-- Beth in San Jose, California

I know your grieving over Wiley and I can imagine its very difficult and I am sure nothing I can say can make it better but just know a good friend is always in your heart no matter where you go..........
-- Sean in Jordan

Jayne, I'm so sorry to hear about Wiley. I only met him a couple of times, but it was enough to know that he was a very fine dog.
-- Frazier in New York City

We are thinking of you and Buster in this difficult moment. We know you loved him very much and no words are strong enough to take away your pain and sorrow. I know how difficult it is to loose a friend and a dog can be the very best friend you can ever find and I do not think that anybody can understand the emptiness you feel of loosing a friend like that. We feel with you and hope that Buster and you are keeping eachother company.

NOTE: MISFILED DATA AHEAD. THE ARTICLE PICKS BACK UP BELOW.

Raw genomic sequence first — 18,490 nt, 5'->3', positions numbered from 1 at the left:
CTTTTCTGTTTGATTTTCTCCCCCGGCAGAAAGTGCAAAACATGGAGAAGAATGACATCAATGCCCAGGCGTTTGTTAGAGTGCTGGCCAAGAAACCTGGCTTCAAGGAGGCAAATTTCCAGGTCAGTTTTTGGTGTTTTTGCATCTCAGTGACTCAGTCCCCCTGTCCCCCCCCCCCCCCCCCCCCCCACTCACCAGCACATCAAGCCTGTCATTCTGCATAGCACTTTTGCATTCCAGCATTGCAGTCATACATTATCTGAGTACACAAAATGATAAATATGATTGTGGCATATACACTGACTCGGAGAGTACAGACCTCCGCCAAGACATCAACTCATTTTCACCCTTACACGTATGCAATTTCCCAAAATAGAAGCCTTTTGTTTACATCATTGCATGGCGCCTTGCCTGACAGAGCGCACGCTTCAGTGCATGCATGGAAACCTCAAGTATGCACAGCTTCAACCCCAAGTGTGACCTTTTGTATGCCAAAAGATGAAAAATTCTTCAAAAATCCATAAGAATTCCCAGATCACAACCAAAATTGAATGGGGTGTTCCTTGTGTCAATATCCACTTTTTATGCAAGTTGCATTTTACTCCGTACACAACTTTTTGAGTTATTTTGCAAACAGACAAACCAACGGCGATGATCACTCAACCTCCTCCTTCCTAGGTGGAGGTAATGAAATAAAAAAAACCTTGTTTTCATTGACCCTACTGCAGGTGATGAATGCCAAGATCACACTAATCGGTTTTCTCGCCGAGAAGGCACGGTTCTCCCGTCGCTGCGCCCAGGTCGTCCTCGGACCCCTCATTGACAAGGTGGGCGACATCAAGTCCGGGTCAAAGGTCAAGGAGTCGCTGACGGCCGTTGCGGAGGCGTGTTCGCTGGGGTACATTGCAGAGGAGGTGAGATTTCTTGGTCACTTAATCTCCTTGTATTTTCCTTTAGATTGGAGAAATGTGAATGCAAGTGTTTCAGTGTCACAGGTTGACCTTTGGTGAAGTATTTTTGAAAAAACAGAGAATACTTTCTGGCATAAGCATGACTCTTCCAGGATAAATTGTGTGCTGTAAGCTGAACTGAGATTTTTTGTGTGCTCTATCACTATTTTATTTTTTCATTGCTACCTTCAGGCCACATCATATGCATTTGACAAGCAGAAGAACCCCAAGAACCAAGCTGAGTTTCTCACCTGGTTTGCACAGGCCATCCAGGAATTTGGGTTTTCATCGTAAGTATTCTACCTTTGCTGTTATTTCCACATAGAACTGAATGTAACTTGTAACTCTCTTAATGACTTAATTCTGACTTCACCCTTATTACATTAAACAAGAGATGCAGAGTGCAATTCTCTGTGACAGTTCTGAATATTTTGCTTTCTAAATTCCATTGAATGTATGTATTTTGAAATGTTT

-- Madelene and Georg in Jordan

If you would like to see a short video that features Wiley, please visit my My Space profile and click on "videos" under my avatar.

Here are Many photos of Buster and Wiley

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This information posted by J. Cravens. The personal opinions expressed on this page are solely the opinion of Ms. Cravens, unless otherwise noted.